Friday, 24 September 2010

Cable’s excuses should make interesting history

IS it just me getting older, or does the present really move more and more rapidly into history?
The Labour Party had not yet chosen its future direction before the shelves were groaning with self-justifying tomes laying bare the inner secrets of the New Labour Project.
Let’s hope we don’t have to wait long for the present government to be history.
For the publication of the diaries that will reveal the rivalries, hatreds and failures at its core.
When that happens, surely the most interesting will be those of Vince Cable.
It will be fascinating to learn how a man whose speeches and public statements are mostly so sound can reconcile himself to a role in such a radical government. One with principles and ideals so radically unlike his own.
How a man who rightly speaks out against “short-term investors looking for a speculative killing”, who rightly condemns big bankers’ bonuses, can bring himself to serve in a government committed to punishing ordinary people for the bankers’ sins.
He will say that as business secretary he is in a position to counter the rigging of markets, to battle for the rights and survival of small businesses against the aggression of the corporate big beasts.
He may nod in agreement with one carefully anonymous “senior Lib Dem” who said this week: “Capitalism left to its own devices just creates monopolies which work against the interests of consumers and inflict severe damage on the wider economy.”
And he may say he’s in his job to try to ensure capitalism isn’t left to its own devices.
But the bottom line is that by being in coalition with the Tories, he and his party are enabling the swinging of the Tory axe.
The rapid and savage dismantling of the state education system.
The demolition of local government as a provider of vital services.
The giving away of the family silver – to use Harold Macmillan’s resonant phrase – to the very capitalists Cable would like to control.
As if cash-driven private enterprise were somehow more controllable than the employees of a democratically elected council.
We’ve heard a lot since May, and we’ve heard it a lot this conference week, that the LibDems had “no alternative” to joining the coalition.
Of course they had a choice. They still have one.
I can understand that they might not have wanted to prop up the ailing remnants of a Gordon Brown government.
It would certainly have been a difficult act to pull off. And I can understand that some among the Labour leadership itself had no desire for a Lib-Lab pact.
For Labour, in fact, a (hopefully short) period in opposition to purge themselves and pick a new leader was probably the best course open.
For the LibDems the proper, most honourable, thing to do would have been to tell Cameron and his crew: “Fine. Form a minority government. Just don’t count on our support to push through cuts or measures we don’t approve of.”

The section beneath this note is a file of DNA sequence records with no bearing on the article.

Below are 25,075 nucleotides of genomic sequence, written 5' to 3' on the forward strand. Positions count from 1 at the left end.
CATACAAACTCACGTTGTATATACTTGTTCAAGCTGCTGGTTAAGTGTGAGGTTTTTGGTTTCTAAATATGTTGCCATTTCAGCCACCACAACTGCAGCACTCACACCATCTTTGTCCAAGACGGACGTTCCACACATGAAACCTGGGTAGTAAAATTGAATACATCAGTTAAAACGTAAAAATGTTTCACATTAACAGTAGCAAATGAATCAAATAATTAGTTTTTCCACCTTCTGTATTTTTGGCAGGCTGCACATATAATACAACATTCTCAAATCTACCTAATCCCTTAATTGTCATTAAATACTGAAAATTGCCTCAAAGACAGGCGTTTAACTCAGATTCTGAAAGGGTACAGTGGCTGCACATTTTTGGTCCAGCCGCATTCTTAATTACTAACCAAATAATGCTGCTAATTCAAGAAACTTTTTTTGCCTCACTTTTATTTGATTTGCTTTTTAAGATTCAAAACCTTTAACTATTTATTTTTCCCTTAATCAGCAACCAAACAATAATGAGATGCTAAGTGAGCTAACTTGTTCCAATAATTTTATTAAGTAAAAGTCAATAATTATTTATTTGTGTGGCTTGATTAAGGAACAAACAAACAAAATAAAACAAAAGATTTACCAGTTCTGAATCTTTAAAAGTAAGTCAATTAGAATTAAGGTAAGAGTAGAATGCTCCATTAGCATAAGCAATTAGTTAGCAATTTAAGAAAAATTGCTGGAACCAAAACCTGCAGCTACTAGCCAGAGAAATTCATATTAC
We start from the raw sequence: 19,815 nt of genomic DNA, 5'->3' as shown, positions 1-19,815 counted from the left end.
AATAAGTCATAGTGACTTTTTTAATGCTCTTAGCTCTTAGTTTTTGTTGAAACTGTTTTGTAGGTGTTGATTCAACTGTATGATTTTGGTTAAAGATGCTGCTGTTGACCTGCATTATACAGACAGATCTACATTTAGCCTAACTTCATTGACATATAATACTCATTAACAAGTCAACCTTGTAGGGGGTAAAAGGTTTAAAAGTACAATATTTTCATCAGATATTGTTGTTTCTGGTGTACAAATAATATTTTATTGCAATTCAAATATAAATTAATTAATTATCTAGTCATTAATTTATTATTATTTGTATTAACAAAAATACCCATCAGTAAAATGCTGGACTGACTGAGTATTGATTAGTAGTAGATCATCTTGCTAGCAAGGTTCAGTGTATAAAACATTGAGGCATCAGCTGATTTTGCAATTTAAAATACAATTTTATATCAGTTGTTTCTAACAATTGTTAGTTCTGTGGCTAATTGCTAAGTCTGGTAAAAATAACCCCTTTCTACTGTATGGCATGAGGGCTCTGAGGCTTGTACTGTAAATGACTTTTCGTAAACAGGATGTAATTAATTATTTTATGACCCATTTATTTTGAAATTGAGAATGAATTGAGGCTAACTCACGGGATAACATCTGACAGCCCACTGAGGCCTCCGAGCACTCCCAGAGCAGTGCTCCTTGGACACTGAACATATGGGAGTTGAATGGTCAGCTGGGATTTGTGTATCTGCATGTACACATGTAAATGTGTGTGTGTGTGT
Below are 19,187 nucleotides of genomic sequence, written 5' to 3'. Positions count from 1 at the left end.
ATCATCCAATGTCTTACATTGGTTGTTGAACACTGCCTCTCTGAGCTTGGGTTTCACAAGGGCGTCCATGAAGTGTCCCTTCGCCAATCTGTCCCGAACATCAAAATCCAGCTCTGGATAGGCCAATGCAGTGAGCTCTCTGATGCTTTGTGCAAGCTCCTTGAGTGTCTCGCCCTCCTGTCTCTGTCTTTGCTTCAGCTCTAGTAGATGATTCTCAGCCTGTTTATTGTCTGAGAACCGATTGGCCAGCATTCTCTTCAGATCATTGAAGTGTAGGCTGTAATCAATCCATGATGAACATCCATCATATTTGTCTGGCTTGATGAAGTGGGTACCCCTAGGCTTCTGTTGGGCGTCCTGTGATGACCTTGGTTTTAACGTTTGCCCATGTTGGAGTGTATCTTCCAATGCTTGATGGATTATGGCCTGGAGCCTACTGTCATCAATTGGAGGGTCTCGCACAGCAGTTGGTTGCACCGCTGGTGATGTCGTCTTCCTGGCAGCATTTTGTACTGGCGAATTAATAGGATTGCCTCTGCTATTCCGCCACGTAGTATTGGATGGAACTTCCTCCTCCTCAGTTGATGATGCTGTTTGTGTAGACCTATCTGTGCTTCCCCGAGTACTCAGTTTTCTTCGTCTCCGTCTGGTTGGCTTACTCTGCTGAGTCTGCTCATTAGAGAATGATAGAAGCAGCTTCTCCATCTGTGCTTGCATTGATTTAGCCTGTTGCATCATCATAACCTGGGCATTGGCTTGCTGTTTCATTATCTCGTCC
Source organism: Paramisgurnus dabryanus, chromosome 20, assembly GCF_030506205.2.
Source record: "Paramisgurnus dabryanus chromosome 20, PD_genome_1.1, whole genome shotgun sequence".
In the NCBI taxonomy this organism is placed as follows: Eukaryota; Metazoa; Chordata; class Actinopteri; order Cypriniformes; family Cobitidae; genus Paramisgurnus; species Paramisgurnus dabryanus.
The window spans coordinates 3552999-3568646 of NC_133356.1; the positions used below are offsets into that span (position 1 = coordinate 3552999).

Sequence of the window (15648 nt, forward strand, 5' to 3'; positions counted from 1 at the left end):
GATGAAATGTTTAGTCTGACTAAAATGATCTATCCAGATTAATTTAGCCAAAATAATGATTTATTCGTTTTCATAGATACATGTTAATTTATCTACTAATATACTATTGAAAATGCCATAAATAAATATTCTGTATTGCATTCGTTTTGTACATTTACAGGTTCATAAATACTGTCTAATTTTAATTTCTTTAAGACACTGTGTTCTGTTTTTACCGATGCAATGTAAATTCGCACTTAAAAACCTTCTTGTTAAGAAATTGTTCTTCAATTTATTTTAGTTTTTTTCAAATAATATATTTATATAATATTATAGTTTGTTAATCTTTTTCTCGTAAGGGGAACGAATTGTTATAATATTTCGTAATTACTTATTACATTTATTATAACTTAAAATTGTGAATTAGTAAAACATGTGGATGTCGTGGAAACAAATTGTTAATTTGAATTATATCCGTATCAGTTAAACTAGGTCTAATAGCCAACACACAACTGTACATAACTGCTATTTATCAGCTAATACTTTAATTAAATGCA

Sadly, it seems the allure of power – even partial, largely illusory power – proved stronger.
Another thing we heard a lot was the argument that “the markets” demanded strong government.
So when did “the markets” – i.e. unfettered capitalism – take precedence in a supposed democracy over the electorate?
Most of whom didn’t vote for a neo-Thatcherite asset-stripping of the nation.
Nick Clegg I think I understand. He is Cameron-lite, a natural ally of a similarly tailored public-school chum. I’m sure he feels right at home playing governments.
Cable’s involvement is harder to fathom.
Which is why, self-justifying and probably smug as they will no doubt be, his diaries or memoirs will surely cast light on the whole present grubby business.
I just hope he’s in a position to release them soon.


LABOUR will announce tomorrow the name of its new leader. Hopefully, the next prime minister.
Boy, do I hope the party in its collective wisdom has made the right choice.
I hope it’s Ed Miliband. I think.
It’s a flaw in democracy that you can never tell quite what a leader will be like in power until you’ve put them there. For now we can only judge on what we’ve seen or heard so far.
David Miliband, on the face of it, might be the man most likely to lure voters away from the ConDem experiment. But do we really want Blair II?
Brother Ed is certainly not the left-winger the shallow media would have you believe. But he might be the best available compromise between sound principles and electability.


THE blackberries were a little late this year, but we’ve certainly got a fine crop now.
The most striking thing about this autumn so far, though, has been the amazing proliferation of wild fungi.
My field guide tells me parasol mushrooms are uncommon. Not round here, they’re not. Not right now. They’ve even sprung up on the verge in Tuddenham Road.
I’ve never seen so many. And I’ve never tasted better.
Just make sure, if you’re thinking of enjoying this bounty of nature, that you know exactly what you’re picking. It can be the difference between a good meal and a bad death.

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